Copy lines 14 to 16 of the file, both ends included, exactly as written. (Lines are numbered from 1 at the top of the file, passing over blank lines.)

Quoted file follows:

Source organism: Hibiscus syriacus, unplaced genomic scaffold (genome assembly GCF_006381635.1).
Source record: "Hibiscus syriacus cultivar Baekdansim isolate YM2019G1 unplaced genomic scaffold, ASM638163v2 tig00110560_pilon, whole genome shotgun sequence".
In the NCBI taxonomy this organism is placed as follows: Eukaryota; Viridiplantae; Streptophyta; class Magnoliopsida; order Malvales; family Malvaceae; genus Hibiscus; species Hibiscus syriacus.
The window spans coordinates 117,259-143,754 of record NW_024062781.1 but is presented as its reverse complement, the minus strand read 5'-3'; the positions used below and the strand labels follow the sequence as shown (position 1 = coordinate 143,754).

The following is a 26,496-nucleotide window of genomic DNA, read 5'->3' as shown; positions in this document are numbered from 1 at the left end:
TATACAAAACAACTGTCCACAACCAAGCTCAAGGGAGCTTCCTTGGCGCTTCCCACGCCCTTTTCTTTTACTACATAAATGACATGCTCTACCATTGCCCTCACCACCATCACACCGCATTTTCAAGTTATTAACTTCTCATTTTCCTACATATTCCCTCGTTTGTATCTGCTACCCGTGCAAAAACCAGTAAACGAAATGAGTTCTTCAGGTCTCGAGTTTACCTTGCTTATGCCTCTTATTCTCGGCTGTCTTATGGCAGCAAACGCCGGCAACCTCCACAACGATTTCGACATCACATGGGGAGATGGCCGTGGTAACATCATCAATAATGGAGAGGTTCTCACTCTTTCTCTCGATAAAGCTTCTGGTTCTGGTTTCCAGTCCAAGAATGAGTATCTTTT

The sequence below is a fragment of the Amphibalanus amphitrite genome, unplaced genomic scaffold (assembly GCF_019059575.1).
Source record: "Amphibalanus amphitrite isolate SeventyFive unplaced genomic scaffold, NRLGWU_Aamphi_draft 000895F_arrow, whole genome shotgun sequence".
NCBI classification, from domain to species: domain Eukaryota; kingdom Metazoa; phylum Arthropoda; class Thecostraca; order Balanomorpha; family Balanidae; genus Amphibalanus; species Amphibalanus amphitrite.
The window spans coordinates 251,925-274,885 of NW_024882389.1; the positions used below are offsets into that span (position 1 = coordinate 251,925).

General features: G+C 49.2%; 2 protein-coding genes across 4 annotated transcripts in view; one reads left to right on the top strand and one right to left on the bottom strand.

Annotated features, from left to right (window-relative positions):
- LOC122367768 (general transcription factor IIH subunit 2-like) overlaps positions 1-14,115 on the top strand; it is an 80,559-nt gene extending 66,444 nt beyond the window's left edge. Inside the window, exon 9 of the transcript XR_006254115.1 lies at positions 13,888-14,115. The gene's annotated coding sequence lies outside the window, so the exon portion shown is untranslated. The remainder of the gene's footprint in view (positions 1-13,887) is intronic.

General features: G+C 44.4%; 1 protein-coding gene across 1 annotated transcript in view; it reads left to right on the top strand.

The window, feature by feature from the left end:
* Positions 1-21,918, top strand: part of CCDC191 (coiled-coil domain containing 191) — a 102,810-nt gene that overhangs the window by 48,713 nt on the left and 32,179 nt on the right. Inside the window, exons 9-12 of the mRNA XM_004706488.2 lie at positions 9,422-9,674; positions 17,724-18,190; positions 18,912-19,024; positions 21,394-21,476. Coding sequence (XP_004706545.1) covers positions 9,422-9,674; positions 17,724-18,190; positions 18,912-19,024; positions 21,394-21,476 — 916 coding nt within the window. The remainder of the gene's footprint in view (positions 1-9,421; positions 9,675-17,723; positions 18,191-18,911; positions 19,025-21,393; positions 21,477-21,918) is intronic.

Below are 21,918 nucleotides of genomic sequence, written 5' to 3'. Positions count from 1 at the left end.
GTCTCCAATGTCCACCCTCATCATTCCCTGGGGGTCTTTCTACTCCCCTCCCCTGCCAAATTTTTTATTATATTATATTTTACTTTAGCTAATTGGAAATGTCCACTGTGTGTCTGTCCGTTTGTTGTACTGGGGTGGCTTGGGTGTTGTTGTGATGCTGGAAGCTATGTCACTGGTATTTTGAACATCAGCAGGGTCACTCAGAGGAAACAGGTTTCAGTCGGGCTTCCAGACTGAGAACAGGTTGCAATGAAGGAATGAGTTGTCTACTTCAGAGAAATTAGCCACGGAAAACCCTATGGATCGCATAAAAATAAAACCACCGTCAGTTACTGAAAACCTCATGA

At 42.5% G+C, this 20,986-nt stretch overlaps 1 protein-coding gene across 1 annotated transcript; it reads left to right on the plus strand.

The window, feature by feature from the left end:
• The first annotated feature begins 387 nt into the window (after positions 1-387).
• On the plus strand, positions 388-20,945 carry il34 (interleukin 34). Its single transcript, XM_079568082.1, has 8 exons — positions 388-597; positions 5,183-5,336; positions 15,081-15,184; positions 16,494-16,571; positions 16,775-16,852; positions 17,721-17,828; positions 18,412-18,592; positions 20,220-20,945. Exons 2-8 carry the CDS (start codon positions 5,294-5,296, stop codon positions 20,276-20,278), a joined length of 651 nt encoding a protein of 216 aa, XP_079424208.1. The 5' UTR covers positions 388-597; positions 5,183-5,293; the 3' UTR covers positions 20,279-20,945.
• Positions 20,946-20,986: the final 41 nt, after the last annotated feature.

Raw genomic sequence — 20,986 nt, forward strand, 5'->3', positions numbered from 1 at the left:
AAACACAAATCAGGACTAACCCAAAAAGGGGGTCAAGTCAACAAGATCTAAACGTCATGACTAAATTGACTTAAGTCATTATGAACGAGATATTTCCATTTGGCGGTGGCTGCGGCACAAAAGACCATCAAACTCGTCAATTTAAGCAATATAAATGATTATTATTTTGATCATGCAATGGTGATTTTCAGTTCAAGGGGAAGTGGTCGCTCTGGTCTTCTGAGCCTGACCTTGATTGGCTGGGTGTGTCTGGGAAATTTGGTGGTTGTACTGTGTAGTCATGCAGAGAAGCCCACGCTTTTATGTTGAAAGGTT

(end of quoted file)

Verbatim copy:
General features: G+C 44.4%; 1 protein-coding gene across 1 annotated transcript in view; it reads left to right on the top strand.

The window, feature by feature from the left end:
* Positions 1-21,918, top strand: part of CCDC191 (coiled-coil domain containing 191) — a 102,810-nt gene that overhangs the window by 48,713 nt on the left and 32,179 nt on the right. Inside the window, exons 9-12 of the mRNA XM_004706488.2 lie at positions 9,422-9,674; positions 17,724-18,190; positions 18,912-19,024; positions 21,394-21,476. Coding sequence (XP_004706545.1) covers positions 9,422-9,674; positions 17,724-18,190; positions 18,912-19,024; positions 21,394-21,476 — 916 coding nt within the window. The remainder of the gene's footprint in view (positions 1-9,421; positions 9,675-17,723; positions 18,191-18,911; positions 19,025-21,393; positions 21,477-21,918) is intronic.